Fruits You Should Absolutely Never Freeze

There's a time and place for mushy fruit (and we do love banana bread), but there are some things that just shouldn't be frozen and thawed before eating. That's not to say you can't blend frozen chunks of melons or even apples into smoothies, or thaw and juice them for a low-effort power breakfast. But let those ingredients thaw 30 minutes at room temperature instead of five or 10, and they'll turn to mush. Your banana "nice cream" turns into a luge and your watermelon cubes turn into a slippery, soggy mess.

What makes a fruit good for freezing? Its water content and structure. Mangos lose some of their shape, but don't differ so much from their fresh counterparts, which is why they're not on this list, but most members of the melon and citrus families collapse completely. Whether or not you should freeze or buy imported frozen fruit is a whole other issue. That being said, knowing what fruit you should and shouldn't freeze and how to use it at its best can yield delicious results. Here's what you need to know about the fruits you shouldn't be freezing.

If you're freezing honeydew melon, be sure to chop it up

Honeydew melon has a high water content, which means it'll turn to mush when thawed completely (via Self). So, if you're planning to put melon out on a cheese tray or wrap it in prosciutto, you should never freeze it first. But, if you chop the fruit up fresh and freeze it in chunks, those chunks will make for a super creamy snack or dessert when you leave them out of the freezer for about 10 minutes. Set a timer, though, because if 30 minutes pass, they'll be a soggy mess. 

The frozen chunks also make great smoothie additions or simple three-ingredient sorbet with maple syrup or honey, but you'll be missing out on that satisfying, juicy bite of a fresh sun-ripened fruit. If you do have to freeze your melon, freeze it in bite-size chunks, then blend it with other overripe or very sweet fruit like bananas or mangoes to make a smoothie. Or, blend it with sugar syrup and freeze the puree in popsicle molds.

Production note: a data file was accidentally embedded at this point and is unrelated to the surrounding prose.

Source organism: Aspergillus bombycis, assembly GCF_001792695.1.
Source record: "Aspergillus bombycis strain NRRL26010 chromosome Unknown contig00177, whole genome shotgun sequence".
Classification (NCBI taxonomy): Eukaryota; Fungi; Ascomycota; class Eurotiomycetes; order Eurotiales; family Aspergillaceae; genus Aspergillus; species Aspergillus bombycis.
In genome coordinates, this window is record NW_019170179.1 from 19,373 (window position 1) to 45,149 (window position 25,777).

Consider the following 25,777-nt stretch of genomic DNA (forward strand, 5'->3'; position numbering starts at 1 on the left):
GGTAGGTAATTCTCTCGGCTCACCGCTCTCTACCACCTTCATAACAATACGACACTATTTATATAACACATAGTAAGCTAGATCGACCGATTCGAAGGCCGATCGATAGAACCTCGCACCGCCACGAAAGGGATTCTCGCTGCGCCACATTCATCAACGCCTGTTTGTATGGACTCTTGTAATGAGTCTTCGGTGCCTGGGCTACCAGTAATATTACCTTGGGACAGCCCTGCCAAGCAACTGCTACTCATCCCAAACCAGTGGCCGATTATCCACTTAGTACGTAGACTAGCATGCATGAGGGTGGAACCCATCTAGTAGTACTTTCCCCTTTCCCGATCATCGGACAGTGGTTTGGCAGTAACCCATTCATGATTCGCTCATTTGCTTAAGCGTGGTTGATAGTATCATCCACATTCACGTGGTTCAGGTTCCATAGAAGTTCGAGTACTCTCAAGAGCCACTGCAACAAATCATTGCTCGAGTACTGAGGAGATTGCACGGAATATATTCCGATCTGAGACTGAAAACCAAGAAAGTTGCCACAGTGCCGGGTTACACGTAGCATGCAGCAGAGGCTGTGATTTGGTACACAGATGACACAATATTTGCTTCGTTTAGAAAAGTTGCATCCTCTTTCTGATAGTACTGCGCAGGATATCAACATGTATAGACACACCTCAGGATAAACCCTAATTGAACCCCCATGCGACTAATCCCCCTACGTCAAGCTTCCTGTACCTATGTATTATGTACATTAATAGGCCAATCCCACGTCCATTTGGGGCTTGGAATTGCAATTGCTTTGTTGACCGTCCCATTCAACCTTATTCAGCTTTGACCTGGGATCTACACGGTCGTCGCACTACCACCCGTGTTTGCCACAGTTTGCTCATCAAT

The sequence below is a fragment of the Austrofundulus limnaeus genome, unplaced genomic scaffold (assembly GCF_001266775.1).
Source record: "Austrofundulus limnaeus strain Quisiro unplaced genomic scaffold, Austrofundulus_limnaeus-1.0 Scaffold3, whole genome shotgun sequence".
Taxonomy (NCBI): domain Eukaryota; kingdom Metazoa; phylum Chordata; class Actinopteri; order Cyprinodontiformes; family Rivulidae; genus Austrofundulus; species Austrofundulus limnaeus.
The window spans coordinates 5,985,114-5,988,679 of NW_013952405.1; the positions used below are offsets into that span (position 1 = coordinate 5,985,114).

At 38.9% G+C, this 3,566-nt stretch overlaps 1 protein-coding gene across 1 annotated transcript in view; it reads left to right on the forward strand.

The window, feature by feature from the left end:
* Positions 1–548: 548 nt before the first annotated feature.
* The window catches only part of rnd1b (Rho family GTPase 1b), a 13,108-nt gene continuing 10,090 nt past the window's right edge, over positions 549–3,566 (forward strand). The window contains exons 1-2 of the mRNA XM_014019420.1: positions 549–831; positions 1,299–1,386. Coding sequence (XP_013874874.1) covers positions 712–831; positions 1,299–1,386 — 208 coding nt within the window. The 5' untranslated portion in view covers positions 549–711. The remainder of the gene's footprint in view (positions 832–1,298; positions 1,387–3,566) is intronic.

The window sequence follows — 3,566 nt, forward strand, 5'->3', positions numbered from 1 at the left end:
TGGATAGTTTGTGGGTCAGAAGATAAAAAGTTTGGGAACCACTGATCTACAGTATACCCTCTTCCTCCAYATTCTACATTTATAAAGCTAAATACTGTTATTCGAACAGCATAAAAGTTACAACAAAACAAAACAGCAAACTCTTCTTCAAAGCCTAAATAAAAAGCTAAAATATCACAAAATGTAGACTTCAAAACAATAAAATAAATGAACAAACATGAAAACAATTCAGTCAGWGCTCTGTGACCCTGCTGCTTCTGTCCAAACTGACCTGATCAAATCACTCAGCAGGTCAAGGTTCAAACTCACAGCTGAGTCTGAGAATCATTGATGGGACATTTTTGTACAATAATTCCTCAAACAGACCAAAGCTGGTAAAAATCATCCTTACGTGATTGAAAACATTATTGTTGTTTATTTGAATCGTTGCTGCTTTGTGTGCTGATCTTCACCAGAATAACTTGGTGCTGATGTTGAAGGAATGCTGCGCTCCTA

Cantaloupe can turn into a mushy mess

According to Self, just like honeydew melon, cantaloupe's fibrous structure breaks down when the fruit is frozen and thawed. Now, if you're gifted the king of melons by a generous Asian friend at some point and happen to be leaving town immediately, assuming you can't take the fruit with you, your best bet is to peel, de-seed, and chop up the cantaloupe immediately and freeze the fruit in freezer bags or freezer-safe containers. 

You can do all the same things with it as you would with frozen honeydew, but you'll be missing out on one of the most luxurious fresh melon experiences of your life. If you have an average cantaloupe on hand, or an under-sweet one, freezing it might actually make it better, as freezing the chunks concentrates their sweetness. If it really needs some extra help, flavor-wise, though, the best option might be to coat it in maple syrup, honey, or another sweetener before freezing.

Make smoothies out of watermelon instead of freezing them

Have you ever bought an entire watermelon and noticed that it was getting a bit overripe before you'd even gotten halfway through eating it? What can you do with the fruit before it goes bad? You could freeze it, but thawing the frozen flesh results in pretty much the same mushy texture as leaving the fruit to over-ripen in the fridge, which is what you're trying to avoid in the first place.